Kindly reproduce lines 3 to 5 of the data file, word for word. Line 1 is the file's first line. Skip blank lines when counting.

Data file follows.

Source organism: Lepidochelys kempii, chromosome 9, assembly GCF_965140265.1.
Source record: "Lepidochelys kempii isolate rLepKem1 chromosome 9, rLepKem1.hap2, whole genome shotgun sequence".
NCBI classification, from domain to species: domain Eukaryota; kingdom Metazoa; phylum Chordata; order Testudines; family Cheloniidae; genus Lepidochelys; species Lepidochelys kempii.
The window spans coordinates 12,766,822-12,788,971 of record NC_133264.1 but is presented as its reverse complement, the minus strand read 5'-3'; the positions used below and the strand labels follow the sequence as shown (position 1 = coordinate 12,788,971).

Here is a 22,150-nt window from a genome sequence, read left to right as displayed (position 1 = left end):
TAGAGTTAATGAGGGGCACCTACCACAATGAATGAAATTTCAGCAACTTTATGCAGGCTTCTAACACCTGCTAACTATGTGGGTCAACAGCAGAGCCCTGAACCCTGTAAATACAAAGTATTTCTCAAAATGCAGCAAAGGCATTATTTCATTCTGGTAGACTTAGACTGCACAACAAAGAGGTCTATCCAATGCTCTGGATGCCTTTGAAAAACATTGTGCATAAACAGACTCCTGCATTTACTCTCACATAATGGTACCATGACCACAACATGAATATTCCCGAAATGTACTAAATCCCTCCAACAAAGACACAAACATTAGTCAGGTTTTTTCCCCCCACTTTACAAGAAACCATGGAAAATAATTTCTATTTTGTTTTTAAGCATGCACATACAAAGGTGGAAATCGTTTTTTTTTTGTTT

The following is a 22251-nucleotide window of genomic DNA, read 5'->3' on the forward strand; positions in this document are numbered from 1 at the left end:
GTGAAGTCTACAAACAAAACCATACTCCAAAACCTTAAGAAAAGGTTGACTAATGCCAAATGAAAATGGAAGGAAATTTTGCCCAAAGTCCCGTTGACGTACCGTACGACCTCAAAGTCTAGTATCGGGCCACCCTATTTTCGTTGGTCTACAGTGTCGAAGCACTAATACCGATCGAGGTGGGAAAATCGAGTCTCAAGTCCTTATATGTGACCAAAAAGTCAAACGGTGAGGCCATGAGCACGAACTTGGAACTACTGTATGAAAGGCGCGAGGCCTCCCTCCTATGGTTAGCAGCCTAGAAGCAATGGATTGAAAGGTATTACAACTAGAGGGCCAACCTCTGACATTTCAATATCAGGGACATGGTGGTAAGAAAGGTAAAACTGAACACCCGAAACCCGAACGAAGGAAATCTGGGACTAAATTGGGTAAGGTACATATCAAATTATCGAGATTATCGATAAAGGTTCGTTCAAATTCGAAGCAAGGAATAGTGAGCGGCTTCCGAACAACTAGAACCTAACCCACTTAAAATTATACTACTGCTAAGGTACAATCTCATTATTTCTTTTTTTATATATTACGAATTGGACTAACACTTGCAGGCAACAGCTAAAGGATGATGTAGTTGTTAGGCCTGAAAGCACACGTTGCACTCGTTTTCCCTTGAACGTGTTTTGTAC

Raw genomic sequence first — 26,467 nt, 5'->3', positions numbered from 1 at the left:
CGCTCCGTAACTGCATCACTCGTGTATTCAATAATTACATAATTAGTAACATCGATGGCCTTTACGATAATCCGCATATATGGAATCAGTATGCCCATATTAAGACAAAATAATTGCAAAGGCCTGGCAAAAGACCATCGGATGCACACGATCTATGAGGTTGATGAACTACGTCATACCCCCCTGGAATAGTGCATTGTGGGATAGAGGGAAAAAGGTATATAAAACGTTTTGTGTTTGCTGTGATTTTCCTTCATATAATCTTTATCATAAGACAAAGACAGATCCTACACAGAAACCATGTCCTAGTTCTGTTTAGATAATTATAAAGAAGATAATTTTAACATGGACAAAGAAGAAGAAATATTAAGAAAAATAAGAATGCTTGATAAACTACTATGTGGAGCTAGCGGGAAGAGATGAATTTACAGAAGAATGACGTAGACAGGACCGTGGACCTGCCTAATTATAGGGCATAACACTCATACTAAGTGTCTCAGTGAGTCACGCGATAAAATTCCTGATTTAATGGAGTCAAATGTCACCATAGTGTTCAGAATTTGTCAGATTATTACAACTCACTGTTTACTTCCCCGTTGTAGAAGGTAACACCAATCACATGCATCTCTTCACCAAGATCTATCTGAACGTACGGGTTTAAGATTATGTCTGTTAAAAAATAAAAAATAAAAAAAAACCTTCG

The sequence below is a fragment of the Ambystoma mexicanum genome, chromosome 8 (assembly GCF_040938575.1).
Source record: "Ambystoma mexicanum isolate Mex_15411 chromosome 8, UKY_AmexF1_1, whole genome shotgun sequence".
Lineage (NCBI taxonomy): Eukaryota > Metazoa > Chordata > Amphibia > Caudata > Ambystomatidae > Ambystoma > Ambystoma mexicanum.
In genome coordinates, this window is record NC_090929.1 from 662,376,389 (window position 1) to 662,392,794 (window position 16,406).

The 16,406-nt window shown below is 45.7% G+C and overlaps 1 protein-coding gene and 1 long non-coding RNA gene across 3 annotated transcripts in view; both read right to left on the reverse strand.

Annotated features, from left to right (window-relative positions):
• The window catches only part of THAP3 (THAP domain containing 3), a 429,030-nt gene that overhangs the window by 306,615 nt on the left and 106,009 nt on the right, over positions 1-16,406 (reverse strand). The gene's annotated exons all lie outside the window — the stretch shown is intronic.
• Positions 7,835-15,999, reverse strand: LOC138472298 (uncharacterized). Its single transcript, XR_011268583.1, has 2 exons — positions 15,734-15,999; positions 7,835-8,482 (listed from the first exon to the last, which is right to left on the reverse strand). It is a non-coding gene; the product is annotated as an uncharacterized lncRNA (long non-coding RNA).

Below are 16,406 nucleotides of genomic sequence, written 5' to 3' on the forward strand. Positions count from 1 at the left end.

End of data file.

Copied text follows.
NCBI classification, from domain to species: domain Eukaryota; kingdom Metazoa; phylum Chordata; order Testudines; family Cheloniidae; genus Lepidochelys; species Lepidochelys kempii.
The window spans coordinates 12,766,822-12,788,971 of record NC_133264.1 but is presented as its reverse complement, the minus strand read 5'-3'; the positions used below and the strand labels follow the sequence as shown (position 1 = coordinate 12,788,971).

Here is a 22,150-nt window from a genome sequence, read left to right as displayed (position 1 = left end):